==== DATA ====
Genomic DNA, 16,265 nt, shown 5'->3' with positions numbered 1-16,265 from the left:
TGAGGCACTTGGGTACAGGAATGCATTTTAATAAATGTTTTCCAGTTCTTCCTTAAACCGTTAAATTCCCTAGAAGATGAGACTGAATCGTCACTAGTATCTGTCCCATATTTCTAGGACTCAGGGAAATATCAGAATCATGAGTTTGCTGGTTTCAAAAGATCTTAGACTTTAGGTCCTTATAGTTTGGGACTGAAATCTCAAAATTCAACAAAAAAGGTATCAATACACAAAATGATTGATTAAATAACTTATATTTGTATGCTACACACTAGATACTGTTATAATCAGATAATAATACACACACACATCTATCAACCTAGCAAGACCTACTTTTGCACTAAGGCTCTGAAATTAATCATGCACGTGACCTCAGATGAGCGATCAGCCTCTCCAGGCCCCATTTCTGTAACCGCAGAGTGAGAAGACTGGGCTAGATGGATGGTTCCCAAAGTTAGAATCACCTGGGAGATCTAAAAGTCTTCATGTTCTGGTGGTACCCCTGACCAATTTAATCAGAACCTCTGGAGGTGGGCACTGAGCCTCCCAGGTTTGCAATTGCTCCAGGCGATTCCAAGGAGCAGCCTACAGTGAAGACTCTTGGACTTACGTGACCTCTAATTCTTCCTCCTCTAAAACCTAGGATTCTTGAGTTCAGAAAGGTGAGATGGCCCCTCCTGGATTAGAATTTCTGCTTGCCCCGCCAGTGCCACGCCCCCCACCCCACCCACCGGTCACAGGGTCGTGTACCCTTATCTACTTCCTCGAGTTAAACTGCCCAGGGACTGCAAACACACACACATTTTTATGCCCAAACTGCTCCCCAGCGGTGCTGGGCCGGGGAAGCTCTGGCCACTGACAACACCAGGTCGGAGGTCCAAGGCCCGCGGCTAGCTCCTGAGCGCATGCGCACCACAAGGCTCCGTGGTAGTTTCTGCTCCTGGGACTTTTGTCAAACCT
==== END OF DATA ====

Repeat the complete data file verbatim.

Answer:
Genomic DNA, 16,265 nt, shown 5'->3' with positions numbered 1-16,265 from the left:
TGAGGCACTTGGGTACAGGAATGCATTTTAATAAATGTTTTCCAGTTCTTCCTTAAACCGTTAAATTCCCTAGAAGATGAGACTGAATCGTCACTAGTATCTGTCCCATATTTCTAGGACTCAGGGAAATATCAGAATCATGAGTTTGCTGGTTTCAAAAGATCTTAGACTTTAGGTCCTTATAGTTTGGGACTGAAATCTCAAAATTCAACAAAAAAGGTATCAATACACAAAATGATTGATTAAATAACTTATATTTGTATGCTACACACTAGATACTGTTATAATCAGATAATAATACACACACACATCTATCAACCTAGCAAGACCTACTTTTGCACTAAGGCTCTGAAATTAATCATGCACGTGACCTCAGATGAGCGATCAGCCTCTCCAGGCCCCATTTCTGTAACCGCAGAGTGAGAAGACTGGGCTAGATGGATGGTTCCCAAAGTTAGAATCACCTGGGAGATCTAAAAGTCTTCATGTTCTGGTGGTACCCCTGACCAATTTAATCAGAACCTCTGGAGGTGGGCACTGAGCCTCCCAGGTTTGCAATTGCTCCAGGCGATTCCAAGGAGCAGCCTACAGTGAAGACTCTTGGACTTACGTGACCTCTAATTCTTCCTCCTCTAAAACCTAGGATTCTTGAGTTCAGAAAGGTGAGATGGCCCCTCCTGGATTAGAATTTCTGCTTGCCCCGCCAGTGCCACGCCCCCCACCCCACCCACCGGTCACAGGGTCGTGTACCCTTATCTACTTCCTCGAGTTAAACTGCCCAGGGACTGCAAACACACACACATTTTTATGCCCAAACTGCTCCCCAGCGGTGCTGGGCCGGGGAAGCTCTGGCCACTGACAACACCAGGTCGGAGGTCCAAGGCCCGCGGCTAGCTCCTGAGCGCATGCGCACCACAAGGCTCCGTGGTAGTTTCTGCTCCTGGGACTTTTGTCAAACCT